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You are here: Home News "Beyond Bergen" - News From Across New Jersey Old parking tickets now only a memory | Quigley

News From "Beyond Bergen"

Old parking tickets now only a memory | Quigley

I was appalled, and so were many of my Democratic colleagues.

 

Walk down Memory Lane with me, back to 1997, when New Jersey's Administrative Office of the Courts promised to do something Chief Justice Stuart Rabner did this month.

I was a second-term assemblywoman ready to head out to a community meeting in Kearny when I got a call from my aide saying I'd have to drive because his license was suspended. I picked him up and as we headed along Route 7, he said that when he'd gone to renew his license, the DMV (now the MVC) told him his license had been suspended because of three outstanding parking tickets from 1989.

At first, I thought that was funny, so I mentioned it during my talk. Afterward, three people told me they'd recently been suspended, too, for old parking tickets. That seemed more than a coincidence.

Next day at work I asked around. Seems everybody knew somebody with the same problem. All cases were recent and in no instance did anyone have a decade-old receipt, cashed check or other proof of payment.

Later that week, I talked to my Trenton colleagues and learned they'd almost all received similar constituent complaints.

In some cases, drivers had never even been in towns where parking tickets were received. In other cases, it wasn't their license number or vehicle.

Obviously, something bad was going on.

After a little digging, I learned several large municipalities had engaged the same consulting firm to help them find new ways of raising money. The consultant recommended they check old files for unprocessed parking tickets. And they found plenty. Boxes. Cartons.

Jersey City, Newark, Hackensack, Camden and Atlantic City officials thought they'd found gold mines.

They immediately notified DMV to suspend licenses of all identified motorists, going back 20 years. DMV officials were thrilled, too.

Suspended drivers were required to pay not only original fines, but also additional charges for non-payment along with interest, and then another $50 to have their licenses restored. DMV said close to one million people were affected.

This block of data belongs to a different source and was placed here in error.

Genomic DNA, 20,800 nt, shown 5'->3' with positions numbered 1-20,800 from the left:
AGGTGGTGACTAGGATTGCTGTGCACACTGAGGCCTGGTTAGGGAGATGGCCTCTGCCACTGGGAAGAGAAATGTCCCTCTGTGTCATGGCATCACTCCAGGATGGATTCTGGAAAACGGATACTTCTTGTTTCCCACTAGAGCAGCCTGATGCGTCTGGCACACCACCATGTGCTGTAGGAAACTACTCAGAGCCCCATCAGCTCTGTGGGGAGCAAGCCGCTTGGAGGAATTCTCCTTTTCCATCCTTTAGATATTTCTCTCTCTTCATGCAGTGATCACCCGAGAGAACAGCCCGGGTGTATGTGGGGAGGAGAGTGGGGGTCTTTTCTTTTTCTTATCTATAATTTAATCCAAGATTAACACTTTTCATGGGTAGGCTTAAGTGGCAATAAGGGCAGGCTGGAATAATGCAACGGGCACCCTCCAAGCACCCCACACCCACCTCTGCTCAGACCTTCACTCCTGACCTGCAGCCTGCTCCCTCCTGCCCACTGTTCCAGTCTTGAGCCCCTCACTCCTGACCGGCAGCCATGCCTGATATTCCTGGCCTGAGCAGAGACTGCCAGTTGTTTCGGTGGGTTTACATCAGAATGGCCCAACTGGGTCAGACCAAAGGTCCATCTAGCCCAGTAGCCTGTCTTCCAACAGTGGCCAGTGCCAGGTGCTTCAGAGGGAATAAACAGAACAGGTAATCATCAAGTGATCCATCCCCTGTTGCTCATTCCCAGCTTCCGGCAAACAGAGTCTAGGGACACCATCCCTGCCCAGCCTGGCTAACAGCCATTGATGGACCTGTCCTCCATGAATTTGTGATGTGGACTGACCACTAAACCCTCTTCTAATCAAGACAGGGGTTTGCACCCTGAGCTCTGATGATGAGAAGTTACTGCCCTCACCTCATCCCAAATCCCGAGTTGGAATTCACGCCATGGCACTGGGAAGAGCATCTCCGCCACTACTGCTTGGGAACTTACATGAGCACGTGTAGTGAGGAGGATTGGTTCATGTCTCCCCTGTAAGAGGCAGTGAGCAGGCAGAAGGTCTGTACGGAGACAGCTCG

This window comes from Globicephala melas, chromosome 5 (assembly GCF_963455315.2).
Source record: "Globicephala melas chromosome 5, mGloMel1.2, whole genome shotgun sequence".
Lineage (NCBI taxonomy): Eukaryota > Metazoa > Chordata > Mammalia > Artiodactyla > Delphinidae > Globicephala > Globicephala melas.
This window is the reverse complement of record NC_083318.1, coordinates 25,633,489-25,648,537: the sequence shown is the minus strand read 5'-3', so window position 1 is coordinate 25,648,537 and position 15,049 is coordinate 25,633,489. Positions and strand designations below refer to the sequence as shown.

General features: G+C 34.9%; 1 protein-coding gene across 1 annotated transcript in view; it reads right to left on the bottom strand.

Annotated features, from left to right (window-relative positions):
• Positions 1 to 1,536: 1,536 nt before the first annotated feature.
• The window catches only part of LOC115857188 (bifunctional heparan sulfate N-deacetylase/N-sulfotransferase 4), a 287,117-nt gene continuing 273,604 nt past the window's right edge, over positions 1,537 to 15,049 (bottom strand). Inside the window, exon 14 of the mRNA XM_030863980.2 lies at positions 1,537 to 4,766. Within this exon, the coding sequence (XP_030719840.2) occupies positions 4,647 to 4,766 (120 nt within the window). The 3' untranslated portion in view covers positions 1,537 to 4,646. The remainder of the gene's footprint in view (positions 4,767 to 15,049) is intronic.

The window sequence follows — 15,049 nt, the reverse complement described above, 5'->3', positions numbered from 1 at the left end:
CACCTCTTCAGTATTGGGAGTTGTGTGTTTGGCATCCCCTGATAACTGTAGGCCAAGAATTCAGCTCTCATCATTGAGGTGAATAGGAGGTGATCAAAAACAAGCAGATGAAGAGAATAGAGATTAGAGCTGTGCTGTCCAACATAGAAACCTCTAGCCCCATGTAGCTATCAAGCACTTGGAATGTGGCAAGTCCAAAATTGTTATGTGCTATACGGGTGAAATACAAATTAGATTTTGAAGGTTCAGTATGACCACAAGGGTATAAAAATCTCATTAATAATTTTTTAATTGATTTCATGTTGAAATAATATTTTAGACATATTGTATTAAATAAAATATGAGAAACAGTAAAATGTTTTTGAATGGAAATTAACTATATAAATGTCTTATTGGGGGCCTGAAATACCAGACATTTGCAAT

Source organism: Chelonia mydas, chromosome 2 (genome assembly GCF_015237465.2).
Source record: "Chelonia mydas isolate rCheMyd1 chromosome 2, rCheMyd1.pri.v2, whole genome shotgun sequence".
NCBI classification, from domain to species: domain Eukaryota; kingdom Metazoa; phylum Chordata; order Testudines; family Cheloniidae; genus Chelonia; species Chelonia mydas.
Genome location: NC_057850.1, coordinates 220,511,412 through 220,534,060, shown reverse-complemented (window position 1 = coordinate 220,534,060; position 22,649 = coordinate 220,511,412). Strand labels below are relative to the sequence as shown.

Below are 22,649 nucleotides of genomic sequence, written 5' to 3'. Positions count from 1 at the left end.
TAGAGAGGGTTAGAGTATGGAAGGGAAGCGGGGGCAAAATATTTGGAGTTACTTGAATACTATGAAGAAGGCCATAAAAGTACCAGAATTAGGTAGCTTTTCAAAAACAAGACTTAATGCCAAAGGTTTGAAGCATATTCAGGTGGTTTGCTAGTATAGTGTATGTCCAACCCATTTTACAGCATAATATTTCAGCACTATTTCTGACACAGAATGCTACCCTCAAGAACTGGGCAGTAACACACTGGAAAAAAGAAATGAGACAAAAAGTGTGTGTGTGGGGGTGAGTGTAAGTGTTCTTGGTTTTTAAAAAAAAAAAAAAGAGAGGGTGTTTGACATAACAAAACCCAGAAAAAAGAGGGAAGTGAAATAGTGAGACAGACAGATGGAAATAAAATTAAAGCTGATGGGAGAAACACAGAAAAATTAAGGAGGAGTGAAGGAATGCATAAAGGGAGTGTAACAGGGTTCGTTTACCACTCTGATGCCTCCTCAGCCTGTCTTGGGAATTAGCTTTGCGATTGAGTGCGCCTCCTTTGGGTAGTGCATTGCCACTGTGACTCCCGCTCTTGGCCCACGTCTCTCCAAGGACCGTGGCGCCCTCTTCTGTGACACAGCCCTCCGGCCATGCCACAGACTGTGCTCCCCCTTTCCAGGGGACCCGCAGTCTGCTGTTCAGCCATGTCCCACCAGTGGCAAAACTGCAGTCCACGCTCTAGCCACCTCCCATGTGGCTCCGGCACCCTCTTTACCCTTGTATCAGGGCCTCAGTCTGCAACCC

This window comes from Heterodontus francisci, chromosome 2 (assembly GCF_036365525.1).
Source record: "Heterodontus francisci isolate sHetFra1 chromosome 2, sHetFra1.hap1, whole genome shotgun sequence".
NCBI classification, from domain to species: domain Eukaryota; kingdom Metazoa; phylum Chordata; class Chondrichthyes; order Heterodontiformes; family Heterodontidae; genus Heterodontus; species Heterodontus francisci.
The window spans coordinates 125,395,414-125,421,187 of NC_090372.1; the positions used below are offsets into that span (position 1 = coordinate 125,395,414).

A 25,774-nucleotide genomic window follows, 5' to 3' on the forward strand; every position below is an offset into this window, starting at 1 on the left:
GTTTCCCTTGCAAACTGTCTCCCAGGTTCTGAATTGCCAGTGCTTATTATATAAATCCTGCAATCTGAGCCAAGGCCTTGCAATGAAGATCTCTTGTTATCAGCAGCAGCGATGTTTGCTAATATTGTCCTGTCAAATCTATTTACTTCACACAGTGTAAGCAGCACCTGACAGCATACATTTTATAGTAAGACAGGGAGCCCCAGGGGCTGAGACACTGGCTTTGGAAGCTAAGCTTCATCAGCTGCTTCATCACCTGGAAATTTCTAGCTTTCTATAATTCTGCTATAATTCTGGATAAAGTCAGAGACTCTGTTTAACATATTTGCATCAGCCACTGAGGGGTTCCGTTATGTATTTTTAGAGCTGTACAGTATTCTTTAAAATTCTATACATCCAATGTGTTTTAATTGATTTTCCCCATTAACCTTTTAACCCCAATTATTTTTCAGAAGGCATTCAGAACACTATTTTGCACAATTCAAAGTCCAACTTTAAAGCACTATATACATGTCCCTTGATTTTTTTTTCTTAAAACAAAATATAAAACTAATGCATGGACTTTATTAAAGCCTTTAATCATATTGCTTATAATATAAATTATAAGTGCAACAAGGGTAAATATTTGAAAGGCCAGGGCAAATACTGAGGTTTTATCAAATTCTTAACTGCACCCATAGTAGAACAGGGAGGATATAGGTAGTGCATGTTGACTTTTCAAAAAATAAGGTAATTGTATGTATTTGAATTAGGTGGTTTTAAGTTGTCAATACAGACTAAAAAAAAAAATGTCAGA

I was appalled, and so were many of my Democratic colleagues. I quickly introduced legislation requiring all municipalities to process parking tickets within three years or lose the opportunity to do so. The bill also required DMV to send certified letters to motorists prior to suspension.

Reluctantly, DMV officials backed the overall concept but balked at the cost of certified mail so there was only weak support from them. When news of the new bill went out, my office was swamped with letters and calls from outraged motorists, and I was invited all over the state to give talks and interviews about the bill.

But it went nowhere.

As a relatively inexperienced legislator when Democrats were in the minority in Trenton, I couldn't generate enough interest from legislative leadership. Most Republicans were from suburban or rural areas and hadn't been affected by the suspension blitz.

There'd been a lot of interest in the media, however, and the Administrative Office of the Courts in Trenton took notice. That office, under the direction of the chief justice, manages all courts in the state.

After some negotiations, they agreed to wipe out all parking tickets older than three years. They could do that with a single click on their computer -- but only if I would withdraw the bill and leave the matter to them.

I did. And they did. But it seems that over the next 22 years, unprocessed tickets and other small issues began piling up again. A week ago, Justice Rabner ordered all old minor offenses wiped off the books. You may never know you were in that pile, but be grateful anyway.

A former assemblywoman from Jersey City, Joan Quigley is the president and CEO of North Hudson Community Action Corp.

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Read full article at NJ.com


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